TMA member physicians who stepped up to battle national public health emergencies are the first recipients of Dr. King’s TMA Presidential Awards this year: 
  • In the Rio Grande Valley, Dr. King honored Edinburg pediatrician Martin Garza, MD; Sister Norma Pimentel, executive director of the Catholic Charities of the Rio Grande Valley; Eduardo Olivarez, chief administrative officer of the Hidalgo County Health Department; and the Hidalgo-Starr County Medical Society, who all came to the rescue of thousands of Central American immigrants who entered Texas last year and continue to do so today.
  • In El Paso, the award went to the El Paso County Medical Society, which coordinated care for 140 immigrants a day who arrived in the border city via airplane. Dr. King also installed internist Syed Yusoof, MD, as the new county society president.
  • Dr. King also honored the physicians who calmed the fears of Dallas, and the nation, in the wake of the country’s first Ebola virus infection: former Texas Health Commissioner David Lakey, MD; Wendy Chung, MD, chief epidemiologist for Dallas County Health and Human Services; Dr. Carlo; and DCMS. 


Darren explains it all. The budget, that is. In this week’s Legislative News Hotline video, Darren Whitehurst, TMA’s vice president for advocacy, delves into the details of the Senate and House draft budget bills — Senate Bill 2 and House Bill 1 — estimated spending of each, and what they mean for medicine. Senate Finance Committee Chair Sen. Jane Nelson (R-Flower Mound) has scheduled committee hearings on SB 2 starting today. Article 2 — the part of the budget that tackles health and human services — is scheduled for the week of Feb. 16. Senator Nelson plans to finish SB 2 hearings by the end of February. The House will start hearings on HB 1 once House Speaker Joe Straus makes Appropriations Committee chair and committee appointments.



Fort Worth Mayor Betsy Price’s campaign to overcome her city’s obesity epidemic won the TMA Foundation’s top John P. McGovern Champion of Health Award. Focusing on nutrition, physical activity, and workplace wellness, the FitWorth Healthy City Initiative pushes awareness of healthy choices for Fort Worth students and adults. The Medical Miles Mentorship, where Baylor College of Medicine students mentor Houston middle schoolers in fitness, was the secondary winner. The annual McGovern Award honors exceptional projects that address urgent threats to the public's health, address TMA science and public health priorities, and further the foundation’s mission: to help physicians create a healthier future for all Texans.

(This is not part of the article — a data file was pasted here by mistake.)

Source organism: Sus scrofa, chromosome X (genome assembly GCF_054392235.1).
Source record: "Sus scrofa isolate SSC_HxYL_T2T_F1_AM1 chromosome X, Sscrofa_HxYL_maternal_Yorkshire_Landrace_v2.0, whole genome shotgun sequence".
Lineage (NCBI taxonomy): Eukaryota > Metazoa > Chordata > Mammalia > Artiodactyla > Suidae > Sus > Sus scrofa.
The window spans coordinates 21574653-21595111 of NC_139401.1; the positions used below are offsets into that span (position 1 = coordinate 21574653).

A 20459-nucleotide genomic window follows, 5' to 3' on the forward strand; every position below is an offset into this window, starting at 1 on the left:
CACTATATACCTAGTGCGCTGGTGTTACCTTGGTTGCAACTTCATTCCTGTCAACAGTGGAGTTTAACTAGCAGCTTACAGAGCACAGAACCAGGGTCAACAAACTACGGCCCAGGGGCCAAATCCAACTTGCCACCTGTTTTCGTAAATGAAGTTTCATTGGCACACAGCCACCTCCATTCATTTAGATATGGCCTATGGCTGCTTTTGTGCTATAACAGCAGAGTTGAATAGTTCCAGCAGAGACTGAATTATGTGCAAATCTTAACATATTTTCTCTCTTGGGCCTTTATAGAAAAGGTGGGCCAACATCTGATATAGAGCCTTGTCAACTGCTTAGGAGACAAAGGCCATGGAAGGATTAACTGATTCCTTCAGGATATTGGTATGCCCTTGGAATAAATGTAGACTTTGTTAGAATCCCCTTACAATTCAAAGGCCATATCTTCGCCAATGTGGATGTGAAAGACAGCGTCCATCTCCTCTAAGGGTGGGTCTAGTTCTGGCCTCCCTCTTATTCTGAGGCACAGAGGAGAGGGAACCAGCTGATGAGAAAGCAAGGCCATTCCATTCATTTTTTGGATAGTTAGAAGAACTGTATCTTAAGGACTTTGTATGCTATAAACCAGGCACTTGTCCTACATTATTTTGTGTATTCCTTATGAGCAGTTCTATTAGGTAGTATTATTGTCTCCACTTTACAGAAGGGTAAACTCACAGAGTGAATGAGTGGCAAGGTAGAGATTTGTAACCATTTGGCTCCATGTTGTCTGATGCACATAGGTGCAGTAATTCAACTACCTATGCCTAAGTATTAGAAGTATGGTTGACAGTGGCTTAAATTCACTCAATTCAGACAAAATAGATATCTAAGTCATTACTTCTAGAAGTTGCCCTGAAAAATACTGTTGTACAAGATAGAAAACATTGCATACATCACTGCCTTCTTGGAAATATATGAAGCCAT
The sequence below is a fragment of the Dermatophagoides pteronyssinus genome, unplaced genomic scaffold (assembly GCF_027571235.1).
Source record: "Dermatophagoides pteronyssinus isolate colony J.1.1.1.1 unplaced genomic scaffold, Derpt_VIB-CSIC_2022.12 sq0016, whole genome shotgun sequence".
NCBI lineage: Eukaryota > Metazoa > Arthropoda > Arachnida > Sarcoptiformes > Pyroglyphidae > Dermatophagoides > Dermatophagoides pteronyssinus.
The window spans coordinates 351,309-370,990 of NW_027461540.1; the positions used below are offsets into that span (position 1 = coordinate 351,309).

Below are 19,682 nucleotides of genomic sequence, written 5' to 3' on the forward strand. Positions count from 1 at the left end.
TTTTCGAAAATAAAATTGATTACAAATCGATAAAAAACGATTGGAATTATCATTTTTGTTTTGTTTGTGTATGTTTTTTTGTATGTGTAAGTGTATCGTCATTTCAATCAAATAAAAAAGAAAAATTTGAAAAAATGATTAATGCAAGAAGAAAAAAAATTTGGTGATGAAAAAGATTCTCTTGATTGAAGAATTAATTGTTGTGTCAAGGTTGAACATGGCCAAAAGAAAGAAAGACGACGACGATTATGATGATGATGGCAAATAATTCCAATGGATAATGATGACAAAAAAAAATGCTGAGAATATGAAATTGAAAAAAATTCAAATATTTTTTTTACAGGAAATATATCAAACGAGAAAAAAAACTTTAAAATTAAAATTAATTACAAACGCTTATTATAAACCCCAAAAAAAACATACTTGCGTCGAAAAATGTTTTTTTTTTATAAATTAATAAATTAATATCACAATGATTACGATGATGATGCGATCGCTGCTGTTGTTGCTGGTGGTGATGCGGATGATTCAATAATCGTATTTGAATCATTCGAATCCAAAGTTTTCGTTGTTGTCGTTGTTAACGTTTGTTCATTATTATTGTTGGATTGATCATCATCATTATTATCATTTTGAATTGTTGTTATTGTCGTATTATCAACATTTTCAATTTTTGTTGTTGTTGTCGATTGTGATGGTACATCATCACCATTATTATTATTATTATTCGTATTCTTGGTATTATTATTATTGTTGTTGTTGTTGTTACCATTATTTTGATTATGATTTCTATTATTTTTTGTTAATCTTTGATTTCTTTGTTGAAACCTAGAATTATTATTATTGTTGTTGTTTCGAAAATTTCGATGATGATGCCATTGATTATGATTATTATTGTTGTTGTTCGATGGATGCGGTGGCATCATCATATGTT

To boost grassroots involvement in TMA’s political activities, the TEXPAC Board of Directors voted to double its size and give more slots to young physicians, medical students, and TMA Alliance members. The TEXPAC board sets policy for the PAC and determines which candidates will receive medicine’s endorsements. The move is part of a yearlong effort to grow the PAC and enhance its influence in Texas politics. TEXPAC also unveiled a new mobile app, an exclusive, private social network that allows TEXPAC members to connect with each other and stay engaged with the Texas Legislature and U.S. Congress. The app, for TEXPAC members only, can be downloaded from the Apple App Store now. It will be available on Google Play for Android users later this week. The TMA Board of Trustees also voted to appropriate funds for a complete redesign of the TEXPAC website by the end of the year.


Your first chance to be a lobbyist for a day at the 84th Texas Legislature comes tomorrow. Bring your white coat and be a part of TMA’s First Tuesdays at the Capitol. No advance training is required. We’ll help you educate your senator and representative about TMA’s Healthy Vision 2020, Second Edition.